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Re: Possibe explanation for increases in gluten sensitivity?

Postby Fred Sipe » Fri Feb 21, 2014 8:57 pm

Monsanto.
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Re: Possibe explanation for increases in gluten sensitivity?

Postby Hoke » Fri Feb 21, 2014 11:37 pm

I blame Obama.
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Re: Possibe explanation for increases in gluten sensitivity?

Postby Mark Lipton » Sat Feb 22, 2014 12:46 am

Hoke wrote:Another possible explanation for increased gluten sensitivity could be that everybody is talking about gluten sensitivity so the common person often figures if there's so much noise about that, well then maybe I have it too.

Not talking about those people who have such medical problems; just the people who like to imagine they have the medical problem au courant. And they are legion.


Certainly, as awareness of gluten sensitivity has grown, so has people's self-diagnosis of gluten sensitivity. Like any other medical trend ("fad" may be too strong a term) it's overused in many cases. However, I can use my wife's experiences as an illustration of why there's more attention paid to it now. Jean, on the advice of her nutritionist, went on a "purge" where she removed about five different items from her diet. This was motivated by a recent history of near-debilitating stomach problems involving pain so severe that she would lie prone on the floor in abject agony for hours at a time. After two weeks, she found herself symptom-free. She then systematically introduced each item (alcohol, caffeine, sugar, dairy and gluten) back into her diet. When gluten was reintroduced, the stomach problems reappeared. When she removed it again, the stomach problems faded away. Moreover, she found that the muscular aches she'd been having for the past decade also were greatly reduced. Her massage therapist, unbidden, commented on a change in the feel of her muscles (they weren't knotted as in the past). Finally, she also noted that her lifelong problems with constipation were resolved and she became much more regular in her bowel movements.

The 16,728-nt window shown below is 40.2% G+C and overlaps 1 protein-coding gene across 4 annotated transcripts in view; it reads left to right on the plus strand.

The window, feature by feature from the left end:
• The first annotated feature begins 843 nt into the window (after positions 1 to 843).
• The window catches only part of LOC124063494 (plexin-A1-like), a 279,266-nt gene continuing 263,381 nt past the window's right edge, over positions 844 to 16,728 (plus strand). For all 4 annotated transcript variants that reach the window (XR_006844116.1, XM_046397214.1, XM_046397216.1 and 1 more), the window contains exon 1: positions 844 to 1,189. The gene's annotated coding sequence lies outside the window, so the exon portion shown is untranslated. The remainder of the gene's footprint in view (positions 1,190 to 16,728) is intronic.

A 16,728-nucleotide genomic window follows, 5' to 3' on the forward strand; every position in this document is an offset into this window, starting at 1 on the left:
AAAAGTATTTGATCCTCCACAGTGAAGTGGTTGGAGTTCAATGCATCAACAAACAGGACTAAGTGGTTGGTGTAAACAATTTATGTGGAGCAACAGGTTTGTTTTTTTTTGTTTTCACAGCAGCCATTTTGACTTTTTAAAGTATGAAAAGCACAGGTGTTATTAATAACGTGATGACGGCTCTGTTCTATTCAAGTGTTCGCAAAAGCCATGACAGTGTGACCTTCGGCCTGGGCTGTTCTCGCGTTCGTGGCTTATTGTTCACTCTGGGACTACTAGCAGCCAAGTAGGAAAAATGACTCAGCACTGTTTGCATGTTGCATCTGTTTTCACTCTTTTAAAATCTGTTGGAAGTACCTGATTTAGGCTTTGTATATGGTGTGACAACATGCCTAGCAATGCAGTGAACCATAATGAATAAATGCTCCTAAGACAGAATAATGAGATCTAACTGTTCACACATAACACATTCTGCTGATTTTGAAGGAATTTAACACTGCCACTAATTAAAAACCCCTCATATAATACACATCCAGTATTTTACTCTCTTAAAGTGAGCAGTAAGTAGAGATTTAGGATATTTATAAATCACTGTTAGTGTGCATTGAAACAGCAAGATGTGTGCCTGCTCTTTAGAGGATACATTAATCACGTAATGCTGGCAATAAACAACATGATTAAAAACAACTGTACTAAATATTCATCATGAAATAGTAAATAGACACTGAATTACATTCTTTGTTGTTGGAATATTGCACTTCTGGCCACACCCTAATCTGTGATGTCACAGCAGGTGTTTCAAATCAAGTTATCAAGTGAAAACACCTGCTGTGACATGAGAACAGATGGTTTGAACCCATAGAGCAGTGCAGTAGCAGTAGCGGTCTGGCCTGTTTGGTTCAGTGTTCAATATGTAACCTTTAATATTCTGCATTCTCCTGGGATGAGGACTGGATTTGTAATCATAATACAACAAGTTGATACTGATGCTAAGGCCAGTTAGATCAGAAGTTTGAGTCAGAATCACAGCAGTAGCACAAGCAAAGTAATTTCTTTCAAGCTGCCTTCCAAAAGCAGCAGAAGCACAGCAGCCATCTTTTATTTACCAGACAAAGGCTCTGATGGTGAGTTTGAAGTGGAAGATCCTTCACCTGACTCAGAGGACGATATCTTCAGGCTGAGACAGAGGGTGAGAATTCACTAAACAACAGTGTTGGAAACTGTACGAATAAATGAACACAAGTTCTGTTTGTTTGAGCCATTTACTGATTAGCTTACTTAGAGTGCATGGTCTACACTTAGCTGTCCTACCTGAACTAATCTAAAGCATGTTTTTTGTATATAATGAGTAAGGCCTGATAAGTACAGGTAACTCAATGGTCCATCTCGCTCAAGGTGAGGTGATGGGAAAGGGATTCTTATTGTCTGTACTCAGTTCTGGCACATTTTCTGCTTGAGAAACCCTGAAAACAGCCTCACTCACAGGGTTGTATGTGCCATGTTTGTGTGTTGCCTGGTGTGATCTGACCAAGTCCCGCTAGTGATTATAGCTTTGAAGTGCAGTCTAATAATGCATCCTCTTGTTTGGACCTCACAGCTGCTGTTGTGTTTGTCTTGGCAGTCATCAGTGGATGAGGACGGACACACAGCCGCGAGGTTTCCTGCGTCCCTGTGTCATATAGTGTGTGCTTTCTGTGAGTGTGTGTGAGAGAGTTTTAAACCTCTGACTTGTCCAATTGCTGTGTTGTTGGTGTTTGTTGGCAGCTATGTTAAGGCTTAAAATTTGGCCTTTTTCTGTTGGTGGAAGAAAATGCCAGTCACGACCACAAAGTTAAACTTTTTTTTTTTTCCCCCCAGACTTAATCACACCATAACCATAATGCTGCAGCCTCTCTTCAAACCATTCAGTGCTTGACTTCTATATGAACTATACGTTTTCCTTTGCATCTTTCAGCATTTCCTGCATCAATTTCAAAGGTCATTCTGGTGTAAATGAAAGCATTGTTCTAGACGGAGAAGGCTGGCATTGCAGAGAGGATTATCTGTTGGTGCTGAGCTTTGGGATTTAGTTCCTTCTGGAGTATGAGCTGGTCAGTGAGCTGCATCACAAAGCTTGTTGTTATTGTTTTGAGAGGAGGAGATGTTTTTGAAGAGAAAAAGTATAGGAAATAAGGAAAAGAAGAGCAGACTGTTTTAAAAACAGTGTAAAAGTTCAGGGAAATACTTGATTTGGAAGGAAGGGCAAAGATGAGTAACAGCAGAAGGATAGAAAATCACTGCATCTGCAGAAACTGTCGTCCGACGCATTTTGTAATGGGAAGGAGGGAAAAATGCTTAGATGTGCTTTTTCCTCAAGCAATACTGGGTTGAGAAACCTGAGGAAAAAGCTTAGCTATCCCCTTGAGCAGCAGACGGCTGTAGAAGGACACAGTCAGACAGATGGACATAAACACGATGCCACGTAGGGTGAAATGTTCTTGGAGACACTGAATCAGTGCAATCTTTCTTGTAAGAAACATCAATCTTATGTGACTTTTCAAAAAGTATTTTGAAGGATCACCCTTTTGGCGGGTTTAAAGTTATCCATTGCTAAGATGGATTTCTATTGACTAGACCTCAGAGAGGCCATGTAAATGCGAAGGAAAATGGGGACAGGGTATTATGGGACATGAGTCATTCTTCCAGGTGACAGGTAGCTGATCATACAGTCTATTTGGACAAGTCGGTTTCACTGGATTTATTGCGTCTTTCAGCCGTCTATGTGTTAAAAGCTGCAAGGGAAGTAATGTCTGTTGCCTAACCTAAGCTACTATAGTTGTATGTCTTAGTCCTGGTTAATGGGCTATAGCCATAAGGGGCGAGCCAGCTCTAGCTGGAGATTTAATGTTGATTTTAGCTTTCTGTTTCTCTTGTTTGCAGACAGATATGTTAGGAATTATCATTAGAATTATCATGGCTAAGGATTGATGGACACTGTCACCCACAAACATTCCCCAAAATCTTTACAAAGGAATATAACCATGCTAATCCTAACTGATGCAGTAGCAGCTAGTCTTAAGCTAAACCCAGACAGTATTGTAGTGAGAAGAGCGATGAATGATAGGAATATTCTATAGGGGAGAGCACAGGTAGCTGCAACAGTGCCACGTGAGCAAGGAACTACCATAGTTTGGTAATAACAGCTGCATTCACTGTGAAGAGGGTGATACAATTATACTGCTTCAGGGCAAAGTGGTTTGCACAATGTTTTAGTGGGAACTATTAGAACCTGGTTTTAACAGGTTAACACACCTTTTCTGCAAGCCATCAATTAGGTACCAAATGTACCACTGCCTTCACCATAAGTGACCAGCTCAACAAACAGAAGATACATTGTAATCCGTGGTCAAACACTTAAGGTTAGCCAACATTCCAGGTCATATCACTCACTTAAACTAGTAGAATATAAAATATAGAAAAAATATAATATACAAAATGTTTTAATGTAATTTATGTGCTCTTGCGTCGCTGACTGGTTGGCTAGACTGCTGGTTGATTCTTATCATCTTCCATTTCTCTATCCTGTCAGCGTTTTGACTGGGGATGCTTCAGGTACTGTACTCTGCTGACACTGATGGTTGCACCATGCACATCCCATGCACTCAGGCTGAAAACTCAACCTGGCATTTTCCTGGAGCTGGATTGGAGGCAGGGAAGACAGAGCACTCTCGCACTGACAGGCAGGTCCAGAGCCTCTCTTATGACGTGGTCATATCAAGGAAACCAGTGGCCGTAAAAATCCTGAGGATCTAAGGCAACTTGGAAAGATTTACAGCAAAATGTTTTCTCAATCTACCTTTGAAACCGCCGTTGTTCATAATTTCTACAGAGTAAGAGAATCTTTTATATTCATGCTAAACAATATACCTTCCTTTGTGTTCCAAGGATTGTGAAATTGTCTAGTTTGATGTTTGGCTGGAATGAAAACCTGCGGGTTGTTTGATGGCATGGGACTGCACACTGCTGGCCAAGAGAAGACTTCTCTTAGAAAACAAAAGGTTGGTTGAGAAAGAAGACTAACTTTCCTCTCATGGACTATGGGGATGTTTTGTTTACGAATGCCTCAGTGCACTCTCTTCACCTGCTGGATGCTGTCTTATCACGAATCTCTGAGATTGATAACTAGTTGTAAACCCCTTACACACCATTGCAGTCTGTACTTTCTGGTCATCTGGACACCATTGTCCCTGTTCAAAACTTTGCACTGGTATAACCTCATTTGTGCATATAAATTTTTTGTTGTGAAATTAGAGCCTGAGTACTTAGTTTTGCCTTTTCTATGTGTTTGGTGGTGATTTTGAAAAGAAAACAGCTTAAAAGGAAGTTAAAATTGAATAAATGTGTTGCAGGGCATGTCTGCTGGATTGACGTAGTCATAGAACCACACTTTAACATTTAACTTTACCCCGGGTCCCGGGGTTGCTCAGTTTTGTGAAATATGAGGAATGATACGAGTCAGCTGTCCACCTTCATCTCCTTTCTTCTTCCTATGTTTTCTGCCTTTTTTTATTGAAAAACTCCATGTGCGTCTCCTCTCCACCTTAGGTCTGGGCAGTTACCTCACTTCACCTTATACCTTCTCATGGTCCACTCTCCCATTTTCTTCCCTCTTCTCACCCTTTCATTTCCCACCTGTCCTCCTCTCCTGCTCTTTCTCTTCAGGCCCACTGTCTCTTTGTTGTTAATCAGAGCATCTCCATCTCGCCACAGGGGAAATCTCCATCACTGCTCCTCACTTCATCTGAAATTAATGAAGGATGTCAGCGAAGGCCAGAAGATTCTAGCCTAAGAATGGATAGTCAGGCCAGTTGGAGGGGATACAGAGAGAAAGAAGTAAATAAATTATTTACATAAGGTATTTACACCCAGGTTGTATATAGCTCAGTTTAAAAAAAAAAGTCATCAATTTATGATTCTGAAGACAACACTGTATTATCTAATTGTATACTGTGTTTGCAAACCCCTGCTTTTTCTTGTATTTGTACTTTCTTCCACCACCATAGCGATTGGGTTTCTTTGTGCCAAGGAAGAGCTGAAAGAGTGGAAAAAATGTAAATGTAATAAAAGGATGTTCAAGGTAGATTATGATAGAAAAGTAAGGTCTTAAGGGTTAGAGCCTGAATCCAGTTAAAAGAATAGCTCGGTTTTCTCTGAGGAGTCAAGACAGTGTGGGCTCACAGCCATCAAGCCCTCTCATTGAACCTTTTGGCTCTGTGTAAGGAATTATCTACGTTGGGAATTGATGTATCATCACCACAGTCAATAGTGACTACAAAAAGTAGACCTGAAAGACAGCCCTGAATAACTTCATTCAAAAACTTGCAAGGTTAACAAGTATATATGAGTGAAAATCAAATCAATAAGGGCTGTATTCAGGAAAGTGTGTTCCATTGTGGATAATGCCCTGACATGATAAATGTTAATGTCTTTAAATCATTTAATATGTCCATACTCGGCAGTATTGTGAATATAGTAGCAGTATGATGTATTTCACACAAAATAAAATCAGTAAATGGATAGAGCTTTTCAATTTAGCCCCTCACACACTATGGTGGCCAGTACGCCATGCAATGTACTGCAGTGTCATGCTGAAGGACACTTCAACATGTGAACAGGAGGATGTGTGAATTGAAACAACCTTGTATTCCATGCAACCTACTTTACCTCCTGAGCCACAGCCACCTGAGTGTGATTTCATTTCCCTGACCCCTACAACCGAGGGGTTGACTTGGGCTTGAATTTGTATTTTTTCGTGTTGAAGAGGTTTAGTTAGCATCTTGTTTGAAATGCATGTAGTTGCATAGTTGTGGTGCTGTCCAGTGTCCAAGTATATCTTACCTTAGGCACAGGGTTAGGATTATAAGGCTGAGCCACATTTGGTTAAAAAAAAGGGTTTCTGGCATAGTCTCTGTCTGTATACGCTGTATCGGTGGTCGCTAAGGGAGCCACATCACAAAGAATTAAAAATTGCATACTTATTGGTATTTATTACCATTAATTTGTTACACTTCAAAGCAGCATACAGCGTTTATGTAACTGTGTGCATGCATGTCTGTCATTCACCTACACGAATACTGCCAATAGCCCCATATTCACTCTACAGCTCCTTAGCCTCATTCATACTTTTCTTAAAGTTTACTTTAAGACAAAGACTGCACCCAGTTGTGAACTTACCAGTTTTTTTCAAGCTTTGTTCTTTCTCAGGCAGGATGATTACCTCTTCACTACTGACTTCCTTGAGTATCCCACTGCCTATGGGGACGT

So, in her case, there is no question that removal of gluten from her diet has had pronounced and lasting health benefits for her. She's been tested for celiac and does not have it, so it's not an autoimmune reaction to the gluten. Periodic re-exposure to gluten (usually, when she breaks down and has a slice of pizza) reinforces for her the need to stay gluten-free. Our growing understanding of the importance of microflora in the gut raises the possibility that some gluten sensitivity might arise from a disruption of one's microbial ecology. No doctor has been able to offer any insight into what's going on, but as scientists, we're convinced that something real is going on.

A generation ago, what would have been made of Jean's condition? Would it even have been recognized as a medical condition? I don't recall even hearing the word celiac until about 1997, and the broader term of gluten intolerance even later than that. My own feeling is that we still have a lot to learn about what goes on in the gut, and how gluten proteins interact there.

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Re: Possibe explanation for increases in gluten sensitivity?

Postby Jeff Grossman/NYC » Sat Feb 22, 2014 1:02 am

Fascinating. Thanks for the story, Mark.

Mark Lipton wrote:A generation ago, what would have been made of Jean's condition? Would it even have been recognized as a medical condition?

I think it would not. Everyone, Jean included, would have simply said that that is how she is.
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Re: Possibe explanation for increases in gluten sensitivity?

Postby Hoke » Sat Feb 22, 2014 2:54 pm

Yep, good story, and great that Jean resolved her issues, while gaining a bit of clarity about how her body tends to function.

Can't pin it down, and too lazy too even google it so that I'll appear to be knowledgeable, but I believe I heard/saw some comments that in general substance allergies are on the increase. So it's not just the celebrity status of gluten that increases the incidence of reported allergies, but that people are becoming more allergic as well as taking action to find what they might be allergic to.

I discovered, much to my horror, that I was "allergic" to wine...no, not really. When I did a series of competitions back to back, tasting hundreds of wines in a short time span, and was also doing some pretty heavy buying samplings, I neglected to take my usual dose of antihistamines (I tend to get nasal/sinus stuffiness and teary eyes when I have to much wine) and suddenly I had these strange little protuberances, little tendril like things, on the bottom of my tongue. Very painful, made my mouth feel strange, and affected my ability to taste. Weird.

I figured it was primarily the histaminic thing, but could've been a reaction to excess acidity or something like that. Once I toned down the wine and kept the antihistamines at hand, the problem went away...or rather was satisfactorily manageable and that was enough for me.
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Re: Possibe explanation for increases in gluten sensitivity?

Postby Bill Spohn » Sat Feb 22, 2014 4:52 pm